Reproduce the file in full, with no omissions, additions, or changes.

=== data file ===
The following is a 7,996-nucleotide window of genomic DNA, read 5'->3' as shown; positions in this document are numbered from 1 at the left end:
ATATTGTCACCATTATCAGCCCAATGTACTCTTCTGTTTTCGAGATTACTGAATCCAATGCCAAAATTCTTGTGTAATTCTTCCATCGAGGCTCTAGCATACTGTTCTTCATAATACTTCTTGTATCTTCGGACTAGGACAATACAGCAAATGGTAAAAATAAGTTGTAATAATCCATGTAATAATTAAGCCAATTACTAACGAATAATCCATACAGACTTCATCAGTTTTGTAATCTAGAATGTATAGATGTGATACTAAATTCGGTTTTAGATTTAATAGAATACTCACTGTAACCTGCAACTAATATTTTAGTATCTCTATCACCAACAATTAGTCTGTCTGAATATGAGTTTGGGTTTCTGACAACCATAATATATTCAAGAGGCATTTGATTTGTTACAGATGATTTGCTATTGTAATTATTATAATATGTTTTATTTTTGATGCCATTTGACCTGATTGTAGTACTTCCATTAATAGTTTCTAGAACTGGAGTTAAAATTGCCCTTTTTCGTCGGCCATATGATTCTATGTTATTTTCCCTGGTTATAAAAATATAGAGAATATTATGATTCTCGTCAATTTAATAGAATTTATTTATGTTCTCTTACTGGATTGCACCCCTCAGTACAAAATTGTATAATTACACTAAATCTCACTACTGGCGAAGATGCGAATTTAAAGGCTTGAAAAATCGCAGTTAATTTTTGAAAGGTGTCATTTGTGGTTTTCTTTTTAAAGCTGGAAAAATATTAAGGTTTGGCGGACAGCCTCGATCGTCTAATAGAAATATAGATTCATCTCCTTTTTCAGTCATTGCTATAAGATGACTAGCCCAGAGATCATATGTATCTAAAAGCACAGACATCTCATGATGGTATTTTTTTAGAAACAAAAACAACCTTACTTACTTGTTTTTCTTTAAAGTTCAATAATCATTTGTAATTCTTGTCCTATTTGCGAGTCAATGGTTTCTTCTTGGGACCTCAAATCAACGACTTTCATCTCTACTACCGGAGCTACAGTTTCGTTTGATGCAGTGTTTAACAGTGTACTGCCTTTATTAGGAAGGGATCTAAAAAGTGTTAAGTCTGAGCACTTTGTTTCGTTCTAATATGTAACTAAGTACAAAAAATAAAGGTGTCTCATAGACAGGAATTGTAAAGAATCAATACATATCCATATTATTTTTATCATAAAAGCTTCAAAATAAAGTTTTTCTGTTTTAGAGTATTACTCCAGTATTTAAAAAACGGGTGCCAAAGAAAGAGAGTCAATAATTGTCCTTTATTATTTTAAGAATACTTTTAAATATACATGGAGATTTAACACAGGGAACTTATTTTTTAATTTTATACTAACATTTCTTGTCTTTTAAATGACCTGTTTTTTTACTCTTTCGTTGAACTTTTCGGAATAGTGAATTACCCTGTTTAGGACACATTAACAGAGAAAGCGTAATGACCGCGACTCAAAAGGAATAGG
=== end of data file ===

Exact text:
The following is a 7,996-nucleotide window of genomic DNA, read 5'->3' as shown; positions in this document are numbered from 1 at the left end:
ATATTGTCACCATTATCAGCCCAATGTACTCTTCTGTTTTCGAGATTACTGAATCCAATGCCAAAATTCTTGTGTAATTCTTCCATCGAGGCTCTAGCATACTGTTCTTCATAATACTTCTTGTATCTTCGGACTAGGACAATACAGCAAATGGTAAAAATAAGTTGTAATAATCCATGTAATAATTAAGCCAATTACTAACGAATAATCCATACAGACTTCATCAGTTTTGTAATCTAGAATGTATAGATGTGATACTAAATTCGGTTTTAGATTTAATAGAATACTCACTGTAACCTGCAACTAATATTTTAGTATCTCTATCACCAACAATTAGTCTGTCTGAATATGAGTTTGGGTTTCTGACAACCATAATATATTCAAGAGGCATTTGATTTGTTACAGATGATTTGCTATTGTAATTATTATAATATGTTTTATTTTTGATGCCATTTGACCTGATTGTAGTACTTCCATTAATAGTTTCTAGAACTGGAGTTAAAATTGCCCTTTTTCGTCGGCCATATGATTCTATGTTATTTTCCCTGGTTATAAAAATATAGAGAATATTATGATTCTCGTCAATTTAATAGAATTTATTTATGTTCTCTTACTGGATTGCACCCCTCAGTACAAAATTGTATAATTACACTAAATCTCACTACTGGCGAAGATGCGAATTTAAAGGCTTGAAAAATCGCAGTTAATTTTTGAAAGGTGTCATTTGTGGTTTTCTTTTTAAAGCTGGAAAAATATTAAGGTTTGGCGGACAGCCTCGATCGTCTAATAGAAATATAGATTCATCTCCTTTTTCAGTCATTGCTATAAGATGACTAGCCCAGAGATCATATGTATCTAAAAGCACAGACATCTCATGATGGTATTTTTTTAGAAACAAAAACAACCTTACTTACTTGTTTTTCTTTAAAGTTCAATAATCATTTGTAATTCTTGTCCTATTTGCGAGTCAATGGTTTCTTCTTGGGACCTCAAATCAACGACTTTCATCTCTACTACCGGAGCTACAGTTTCGTTTGATGCAGTGTTTAACAGTGTACTGCCTTTATTAGGAAGGGATCTAAAAAGTGTTAAGTCTGAGCACTTTGTTTCGTTCTAATATGTAACTAAGTACAAAAAATAAAGGTGTCTCATAGACAGGAATTGTAAAGAATCAATACATATCCATATTATTTTTATCATAAAAGCTTCAAAATAAAGTTTTTCTGTTTTAGAGTATTACTCCAGTATTTAAAAAACGGGTGCCAAAGAAAGAGAGTCAATAATTGTCCTTTATTATTTTAAGAATACTTTTAAATATACATGGAGATTTAACACAGGGAACTTATTTTTTAATTTTATACTAACATTTCTTGTCTTTTAAATGACCTGTTTTTTTACTCTTTCGTTGAACTTTTCGGAATAGTGAATTACCCTGTTTAGGACACATTAACAGAGAAAGCGTAATGACCGCGACTCAAAAGGAATAGG